Know the changes as your body recovers after delivery.

The first few days with your newborn can be an emotional time for you and your partner. You may feel excitement but also very tired as your body recovers. Make sure you get plenty of rest. Even just walking and moving about can seem like hard work.

Giving birth is an emotional and tiring experience. Your hormones change dramatically in the first few days. Some women get the baby blues and feel weepy around three to five days after giving birth.

Changes in your body

Your body will have seen some significant changes over the past few days.

Watch this video created by Ottawa Public Health and the Monarch Centre that shares some of the physical and emotional changes after giving birth and some tips on what you can do about it.

Your breasts

On the third or fourth day, your breasts may be tender because milk production is increasing. Your breasts will continue to change shape until breastfeeding is established. Learn more about how to manage sore breasts.

Your abdomen

As your uterus (womb) continues to return to its pre-pregnancy size, you may sometimes feel a painful twinge or period-like pain in your stomach. This can also occur when you are breastfeeding your baby. These will lessen as the days go by.

Your bladder

At first, it may be difficult to pee or tell when your bladder is full. Pee regularly to prevent your bladder from becoming too full.

If you find that it stings when you pee, pour warm water over your perineum or pee in the shower or bath.

It's quite common after having a baby to leak urine accidentally if you laugh, cough or move suddenly. Kegel exercises (see page 23 of linked PDF) can help prevent this.

If you feel a burning when peeing OR you feel like peeing often but you can only pee a little you may be experiencing a urinary tract infection. Seek medical attention if you think you are experiencing a urinary tract infection.

Your vagina

The area between your legs (perineum) may be sore, bruised and swollen. If you have stitches, you may feel more pain.

Ice packs to place on the perineum are available at the hospital. Your nurse may also provide you with a sitz bath or suggest you purchase one from the drug store to soothe pain in your perineum from any tears or stitches. Find more ways to ease your vaginal discomfort (see pages 45 and 46 on linked PDF).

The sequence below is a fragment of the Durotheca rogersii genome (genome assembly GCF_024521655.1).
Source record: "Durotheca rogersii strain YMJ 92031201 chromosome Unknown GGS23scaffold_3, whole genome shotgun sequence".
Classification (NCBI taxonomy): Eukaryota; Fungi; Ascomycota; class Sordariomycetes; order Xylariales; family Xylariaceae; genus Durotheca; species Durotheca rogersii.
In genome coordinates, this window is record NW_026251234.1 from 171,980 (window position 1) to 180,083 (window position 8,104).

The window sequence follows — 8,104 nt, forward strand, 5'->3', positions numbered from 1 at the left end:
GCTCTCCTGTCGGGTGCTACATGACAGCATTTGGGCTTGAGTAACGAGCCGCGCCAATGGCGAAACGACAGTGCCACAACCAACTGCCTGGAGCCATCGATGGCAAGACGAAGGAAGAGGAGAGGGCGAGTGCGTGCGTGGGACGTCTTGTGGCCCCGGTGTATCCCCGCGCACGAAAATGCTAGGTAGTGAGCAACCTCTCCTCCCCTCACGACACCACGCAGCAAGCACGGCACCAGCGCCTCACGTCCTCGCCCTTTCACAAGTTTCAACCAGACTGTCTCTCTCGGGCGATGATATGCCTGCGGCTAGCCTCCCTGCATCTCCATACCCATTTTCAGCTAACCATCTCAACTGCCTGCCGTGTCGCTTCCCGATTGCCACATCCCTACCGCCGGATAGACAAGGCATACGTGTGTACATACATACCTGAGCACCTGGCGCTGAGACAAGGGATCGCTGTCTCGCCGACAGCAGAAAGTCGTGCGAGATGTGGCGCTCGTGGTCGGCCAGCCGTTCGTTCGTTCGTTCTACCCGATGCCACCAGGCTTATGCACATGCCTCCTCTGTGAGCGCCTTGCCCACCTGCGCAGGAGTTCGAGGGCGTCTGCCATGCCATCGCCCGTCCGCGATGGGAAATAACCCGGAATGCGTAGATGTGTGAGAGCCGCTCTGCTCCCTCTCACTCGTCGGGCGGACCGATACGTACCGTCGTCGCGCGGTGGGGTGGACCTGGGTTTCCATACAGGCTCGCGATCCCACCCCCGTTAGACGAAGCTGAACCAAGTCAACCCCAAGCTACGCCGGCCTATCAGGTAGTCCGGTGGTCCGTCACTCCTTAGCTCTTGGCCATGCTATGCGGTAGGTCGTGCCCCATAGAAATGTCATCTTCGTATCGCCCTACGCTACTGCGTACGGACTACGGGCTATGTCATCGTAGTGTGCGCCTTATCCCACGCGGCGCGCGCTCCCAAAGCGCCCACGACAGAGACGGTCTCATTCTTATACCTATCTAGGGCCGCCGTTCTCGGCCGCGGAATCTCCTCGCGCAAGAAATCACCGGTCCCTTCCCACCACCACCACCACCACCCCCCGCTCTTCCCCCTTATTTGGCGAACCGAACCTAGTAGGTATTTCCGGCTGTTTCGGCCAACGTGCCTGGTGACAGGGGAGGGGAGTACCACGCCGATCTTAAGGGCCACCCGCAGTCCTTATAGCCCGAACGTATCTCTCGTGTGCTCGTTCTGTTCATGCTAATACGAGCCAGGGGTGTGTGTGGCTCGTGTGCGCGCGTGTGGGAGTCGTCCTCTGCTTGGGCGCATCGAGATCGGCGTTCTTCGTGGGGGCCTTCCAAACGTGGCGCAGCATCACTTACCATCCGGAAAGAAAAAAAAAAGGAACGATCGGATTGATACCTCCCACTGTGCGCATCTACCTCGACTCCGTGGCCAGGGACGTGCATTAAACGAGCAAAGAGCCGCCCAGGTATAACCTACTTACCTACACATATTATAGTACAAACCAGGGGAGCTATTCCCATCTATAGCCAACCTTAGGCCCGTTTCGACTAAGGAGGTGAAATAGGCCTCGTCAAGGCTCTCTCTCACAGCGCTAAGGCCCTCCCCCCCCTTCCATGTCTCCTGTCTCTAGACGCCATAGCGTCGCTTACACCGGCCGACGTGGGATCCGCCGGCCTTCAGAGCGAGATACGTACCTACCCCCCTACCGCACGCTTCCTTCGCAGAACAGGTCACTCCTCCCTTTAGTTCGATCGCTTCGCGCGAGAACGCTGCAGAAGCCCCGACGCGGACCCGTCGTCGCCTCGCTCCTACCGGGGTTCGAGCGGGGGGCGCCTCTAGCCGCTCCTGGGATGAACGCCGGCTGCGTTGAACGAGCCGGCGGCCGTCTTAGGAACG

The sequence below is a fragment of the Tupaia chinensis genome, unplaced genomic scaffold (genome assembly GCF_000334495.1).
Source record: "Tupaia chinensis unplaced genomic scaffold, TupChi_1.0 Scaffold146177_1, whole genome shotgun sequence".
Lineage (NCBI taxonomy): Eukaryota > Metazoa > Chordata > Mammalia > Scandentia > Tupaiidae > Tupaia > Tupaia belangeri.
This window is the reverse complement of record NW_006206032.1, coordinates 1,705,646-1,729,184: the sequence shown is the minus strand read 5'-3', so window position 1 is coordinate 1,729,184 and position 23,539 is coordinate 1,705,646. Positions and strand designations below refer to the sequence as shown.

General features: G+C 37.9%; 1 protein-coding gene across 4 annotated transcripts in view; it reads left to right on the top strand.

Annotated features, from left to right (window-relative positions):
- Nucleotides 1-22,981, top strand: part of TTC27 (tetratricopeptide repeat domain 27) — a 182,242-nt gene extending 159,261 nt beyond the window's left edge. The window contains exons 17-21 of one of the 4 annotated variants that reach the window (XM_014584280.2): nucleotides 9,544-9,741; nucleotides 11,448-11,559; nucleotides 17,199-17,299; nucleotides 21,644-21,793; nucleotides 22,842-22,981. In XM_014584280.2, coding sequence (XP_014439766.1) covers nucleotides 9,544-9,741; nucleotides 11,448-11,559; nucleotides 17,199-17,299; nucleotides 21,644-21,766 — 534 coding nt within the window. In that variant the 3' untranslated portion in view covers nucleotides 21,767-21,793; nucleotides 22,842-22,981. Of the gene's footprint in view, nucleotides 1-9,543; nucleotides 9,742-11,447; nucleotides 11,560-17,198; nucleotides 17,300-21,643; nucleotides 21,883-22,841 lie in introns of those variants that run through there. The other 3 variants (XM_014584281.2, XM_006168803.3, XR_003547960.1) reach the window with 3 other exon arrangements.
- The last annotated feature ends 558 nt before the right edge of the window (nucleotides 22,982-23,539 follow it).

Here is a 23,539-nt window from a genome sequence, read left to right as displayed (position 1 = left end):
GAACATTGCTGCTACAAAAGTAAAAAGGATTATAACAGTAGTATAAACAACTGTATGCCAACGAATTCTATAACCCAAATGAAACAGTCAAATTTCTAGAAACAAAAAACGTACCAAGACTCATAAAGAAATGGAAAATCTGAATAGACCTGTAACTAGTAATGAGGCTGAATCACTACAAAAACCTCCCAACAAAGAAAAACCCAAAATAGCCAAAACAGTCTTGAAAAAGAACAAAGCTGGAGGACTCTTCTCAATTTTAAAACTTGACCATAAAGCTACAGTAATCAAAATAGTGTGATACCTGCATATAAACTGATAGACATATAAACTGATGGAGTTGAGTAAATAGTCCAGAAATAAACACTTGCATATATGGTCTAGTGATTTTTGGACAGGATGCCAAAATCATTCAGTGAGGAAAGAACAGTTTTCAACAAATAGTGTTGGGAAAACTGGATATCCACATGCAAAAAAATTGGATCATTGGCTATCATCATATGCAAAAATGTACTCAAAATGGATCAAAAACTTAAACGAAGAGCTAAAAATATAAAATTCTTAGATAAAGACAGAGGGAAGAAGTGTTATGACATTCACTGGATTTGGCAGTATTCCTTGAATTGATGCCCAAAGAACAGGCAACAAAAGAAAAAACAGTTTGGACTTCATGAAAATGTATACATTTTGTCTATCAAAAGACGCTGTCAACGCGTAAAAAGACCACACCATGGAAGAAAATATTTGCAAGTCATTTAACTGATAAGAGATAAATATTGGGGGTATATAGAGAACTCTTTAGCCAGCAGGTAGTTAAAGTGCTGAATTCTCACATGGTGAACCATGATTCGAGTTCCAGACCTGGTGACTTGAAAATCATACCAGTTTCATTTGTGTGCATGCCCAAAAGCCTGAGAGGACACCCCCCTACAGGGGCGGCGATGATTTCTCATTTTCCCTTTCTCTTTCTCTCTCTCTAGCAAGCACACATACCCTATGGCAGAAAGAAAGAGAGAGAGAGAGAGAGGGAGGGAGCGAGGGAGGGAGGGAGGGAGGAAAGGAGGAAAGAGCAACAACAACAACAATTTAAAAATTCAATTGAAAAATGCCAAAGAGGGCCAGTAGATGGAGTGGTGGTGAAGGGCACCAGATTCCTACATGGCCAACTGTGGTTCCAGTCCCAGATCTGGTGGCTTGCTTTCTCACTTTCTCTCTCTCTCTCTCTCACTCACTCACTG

You will find heavy bleeding and discharge which gradually lessens. Use pads only. Not tampons.

Your bowels

At first, your bowels may seem sluggish. You may not have a bowel movement until the third or fourth day after your delivery. To avoid constipation eat fresh fruit, vegetables, whole grains and drink plenty of water.

Your rectum and anus

Hemorrhoids are swollen blood vessels in or around the rectum and anus. They are common after delivery and can be painful and itchy. They often go away in a few weeks after birth.

To treat hemorrhoids:

  • Try not to stand for long periods.
  • Lie down to take pressure off your bottom.
  • Keep bowel movements soft and regular to avoid straining when going to the bathroom. Drink lots of water and eat plenty of fibres (whole grains, fruits and vegetables).
  • After passing a stool, use moist toilet paper rather than dry toilet paper to clean your bottom.
  • Sit or soak in a warm bath to bring relief.
  • Ask your nurse for hemorrhoid cream and/or pads soaked in witchhazel (Tucks) to help reduce pain and swelling.

After cesarean birth (C-section)

If you had a C-section, you will need to take extra precautions to ensure your body heals. Learn more about the importance of modifying your activity and diet, caring for your incision (see page 44 in linked PDF) and when to seek medical attention.

When to seek medical attention

Learn more about your first days at home and when to seek medical attention.


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